Entry means are also provided to regulate entry of containers into the first welding station 20. To this end, cam stop means 70 is mounted on shaft 56 and is operated in concert with stop means 48-48" and 50 for the respective welding and crimping stations. The particular sequencing will be further described in conjunction with FIGS. 2a through 2c.
While any appropriate aligning and retaining means may be utilized, the illustrative embodiment provides a compact, efficient and effective system for insuring that the battery containers reach the proper location in each station and are retained in such location during the welding or crimping operation which will take place. In this connection, the cam stop means shown can be quickly moved from position-to-position as the machine sequence is carried out.
FIGS. 2a through 2c show the welding and crimping sequence which takes place at each station. For ease of description, the cell partitions of each container 38 have been designated A through E, starting with the trailing end of the container. As illustrated in FIG. 2a, the through-the-partition welds in cell partitions B, D and E are made in the initial position at welding stations 20, 22 and 24, respectively while at crimper station 26 the intercell welds in cell partitions A, C and E are crimped.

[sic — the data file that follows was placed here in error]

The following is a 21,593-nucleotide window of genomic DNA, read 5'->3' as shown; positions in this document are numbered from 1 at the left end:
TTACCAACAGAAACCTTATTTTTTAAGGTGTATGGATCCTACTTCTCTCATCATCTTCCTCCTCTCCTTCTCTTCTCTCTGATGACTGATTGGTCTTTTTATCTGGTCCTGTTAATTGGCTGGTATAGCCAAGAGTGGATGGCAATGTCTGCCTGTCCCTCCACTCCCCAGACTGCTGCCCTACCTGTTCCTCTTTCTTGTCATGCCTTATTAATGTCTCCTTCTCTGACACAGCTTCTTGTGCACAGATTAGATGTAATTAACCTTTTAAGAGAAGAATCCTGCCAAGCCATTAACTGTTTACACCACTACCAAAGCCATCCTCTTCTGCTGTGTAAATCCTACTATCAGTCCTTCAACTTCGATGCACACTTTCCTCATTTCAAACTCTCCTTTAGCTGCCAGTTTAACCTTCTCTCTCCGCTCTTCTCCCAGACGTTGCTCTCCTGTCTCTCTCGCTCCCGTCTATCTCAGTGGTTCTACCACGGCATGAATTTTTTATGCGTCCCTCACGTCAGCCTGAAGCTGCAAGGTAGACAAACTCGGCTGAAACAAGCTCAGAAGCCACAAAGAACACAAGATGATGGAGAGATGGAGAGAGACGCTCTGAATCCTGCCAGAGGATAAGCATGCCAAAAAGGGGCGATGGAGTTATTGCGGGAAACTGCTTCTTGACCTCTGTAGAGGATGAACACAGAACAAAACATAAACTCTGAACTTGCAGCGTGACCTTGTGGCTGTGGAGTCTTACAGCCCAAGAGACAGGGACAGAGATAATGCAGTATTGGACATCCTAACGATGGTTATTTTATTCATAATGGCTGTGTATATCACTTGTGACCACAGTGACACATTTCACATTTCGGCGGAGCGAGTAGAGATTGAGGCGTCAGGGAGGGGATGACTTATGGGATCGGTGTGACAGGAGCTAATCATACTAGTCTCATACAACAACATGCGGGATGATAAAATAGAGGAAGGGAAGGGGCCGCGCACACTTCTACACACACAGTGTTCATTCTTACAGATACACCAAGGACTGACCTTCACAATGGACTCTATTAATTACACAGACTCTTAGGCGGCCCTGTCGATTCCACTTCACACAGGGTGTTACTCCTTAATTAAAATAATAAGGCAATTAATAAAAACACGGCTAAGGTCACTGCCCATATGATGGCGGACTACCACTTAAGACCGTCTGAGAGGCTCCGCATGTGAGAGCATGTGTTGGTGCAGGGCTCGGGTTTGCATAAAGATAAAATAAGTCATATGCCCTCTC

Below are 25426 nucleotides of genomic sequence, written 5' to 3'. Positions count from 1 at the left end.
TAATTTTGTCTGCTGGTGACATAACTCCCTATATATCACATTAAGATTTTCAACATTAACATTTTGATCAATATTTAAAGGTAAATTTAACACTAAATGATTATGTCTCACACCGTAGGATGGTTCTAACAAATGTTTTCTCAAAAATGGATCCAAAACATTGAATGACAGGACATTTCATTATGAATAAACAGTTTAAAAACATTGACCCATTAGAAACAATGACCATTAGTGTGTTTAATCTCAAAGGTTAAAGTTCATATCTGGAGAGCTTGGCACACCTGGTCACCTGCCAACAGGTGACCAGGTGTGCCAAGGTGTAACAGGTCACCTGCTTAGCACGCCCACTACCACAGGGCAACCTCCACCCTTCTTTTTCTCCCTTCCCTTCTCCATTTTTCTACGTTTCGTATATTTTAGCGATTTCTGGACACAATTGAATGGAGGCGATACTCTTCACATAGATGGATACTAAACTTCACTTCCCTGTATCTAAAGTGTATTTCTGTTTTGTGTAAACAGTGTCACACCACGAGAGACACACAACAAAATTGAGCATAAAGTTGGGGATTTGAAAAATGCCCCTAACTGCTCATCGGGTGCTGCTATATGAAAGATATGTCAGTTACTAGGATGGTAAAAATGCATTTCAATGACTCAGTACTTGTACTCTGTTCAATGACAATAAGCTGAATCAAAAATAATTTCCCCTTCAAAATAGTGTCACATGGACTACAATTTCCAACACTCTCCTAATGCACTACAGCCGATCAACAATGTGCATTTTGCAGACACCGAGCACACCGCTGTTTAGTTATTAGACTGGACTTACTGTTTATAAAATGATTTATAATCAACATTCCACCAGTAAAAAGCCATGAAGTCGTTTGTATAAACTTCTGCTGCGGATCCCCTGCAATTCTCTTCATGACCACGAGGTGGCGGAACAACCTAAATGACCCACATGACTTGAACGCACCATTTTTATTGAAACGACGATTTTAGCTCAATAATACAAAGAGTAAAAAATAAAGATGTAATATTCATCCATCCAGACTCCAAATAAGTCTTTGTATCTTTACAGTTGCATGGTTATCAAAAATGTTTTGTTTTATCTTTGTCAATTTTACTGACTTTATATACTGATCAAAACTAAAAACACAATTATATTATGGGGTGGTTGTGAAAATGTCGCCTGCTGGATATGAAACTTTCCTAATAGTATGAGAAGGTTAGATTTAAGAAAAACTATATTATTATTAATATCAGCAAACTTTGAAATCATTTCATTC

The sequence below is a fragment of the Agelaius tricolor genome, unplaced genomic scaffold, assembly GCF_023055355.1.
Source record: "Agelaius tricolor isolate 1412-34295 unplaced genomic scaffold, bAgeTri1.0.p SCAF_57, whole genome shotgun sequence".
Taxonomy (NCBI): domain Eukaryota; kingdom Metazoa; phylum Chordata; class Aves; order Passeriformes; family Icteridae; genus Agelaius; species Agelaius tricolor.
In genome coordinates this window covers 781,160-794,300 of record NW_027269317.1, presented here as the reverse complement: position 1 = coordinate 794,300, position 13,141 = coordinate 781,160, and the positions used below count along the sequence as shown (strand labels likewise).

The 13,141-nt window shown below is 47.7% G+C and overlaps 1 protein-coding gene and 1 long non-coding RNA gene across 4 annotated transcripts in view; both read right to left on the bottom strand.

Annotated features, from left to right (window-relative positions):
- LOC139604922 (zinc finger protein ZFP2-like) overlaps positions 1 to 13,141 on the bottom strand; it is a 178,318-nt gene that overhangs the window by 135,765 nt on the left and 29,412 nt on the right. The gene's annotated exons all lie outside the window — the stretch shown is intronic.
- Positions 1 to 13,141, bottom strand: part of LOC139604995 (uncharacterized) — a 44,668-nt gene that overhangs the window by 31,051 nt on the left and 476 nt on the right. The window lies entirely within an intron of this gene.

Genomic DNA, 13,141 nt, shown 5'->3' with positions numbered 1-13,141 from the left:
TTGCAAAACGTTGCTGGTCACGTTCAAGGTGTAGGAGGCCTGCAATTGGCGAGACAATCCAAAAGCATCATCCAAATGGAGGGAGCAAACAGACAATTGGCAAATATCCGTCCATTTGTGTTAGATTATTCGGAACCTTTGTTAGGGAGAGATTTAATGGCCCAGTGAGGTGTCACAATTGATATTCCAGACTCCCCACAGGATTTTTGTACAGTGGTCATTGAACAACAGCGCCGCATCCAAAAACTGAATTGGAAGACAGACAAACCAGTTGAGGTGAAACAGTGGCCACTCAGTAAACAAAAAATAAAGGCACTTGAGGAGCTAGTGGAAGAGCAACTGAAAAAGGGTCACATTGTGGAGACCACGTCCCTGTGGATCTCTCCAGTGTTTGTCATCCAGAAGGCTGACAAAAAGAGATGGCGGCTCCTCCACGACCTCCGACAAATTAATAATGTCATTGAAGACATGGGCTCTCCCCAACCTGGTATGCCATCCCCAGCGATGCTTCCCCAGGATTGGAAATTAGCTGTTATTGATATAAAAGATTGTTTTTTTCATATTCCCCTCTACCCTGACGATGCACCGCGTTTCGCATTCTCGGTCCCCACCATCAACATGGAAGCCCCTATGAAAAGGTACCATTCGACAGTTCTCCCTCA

After the welding and crimping heads are retracted, the containers are then indexed in the machine direction (shown by the arrow) about the width of one cell to the second and final position at each station, as is schematically shown in FIG. 2b. In this position, proper machine direction alignment of the containers 38 is obtained by the respective second cam stops 54 at the various stations, the initial cam stops 52 having been rotated from their operative position shown in FIG. 2a to a position allowing the battery containers to be conveyed to the second position shown in FIG. 2b.
FIG. 2c illustrates the welding and crimping operations carried out in this second position. As shown, the intercell welds in partitions A and C are effected at welding stations 20 and 22, respectively. The welding heads at welding station 24 remain in their retracted position since the intercell welds in partition D were previously made at welding station 22 in the initial position, as seen in FIG. 2a. The necessary crimping function for the intercell welds in cell partitions B and D are likewise effected as illustrated.
The next step in the sequence involves the movement of the battery containers to the next downstream station. At this same time, the battery container exiting crimper station 26 has had the necessary intercell connections made and may be further processed in subsequent assembly steps, such as the application of the cover to the container. Rotation of the entry stop means allows a new container to enter the initial welding station 20.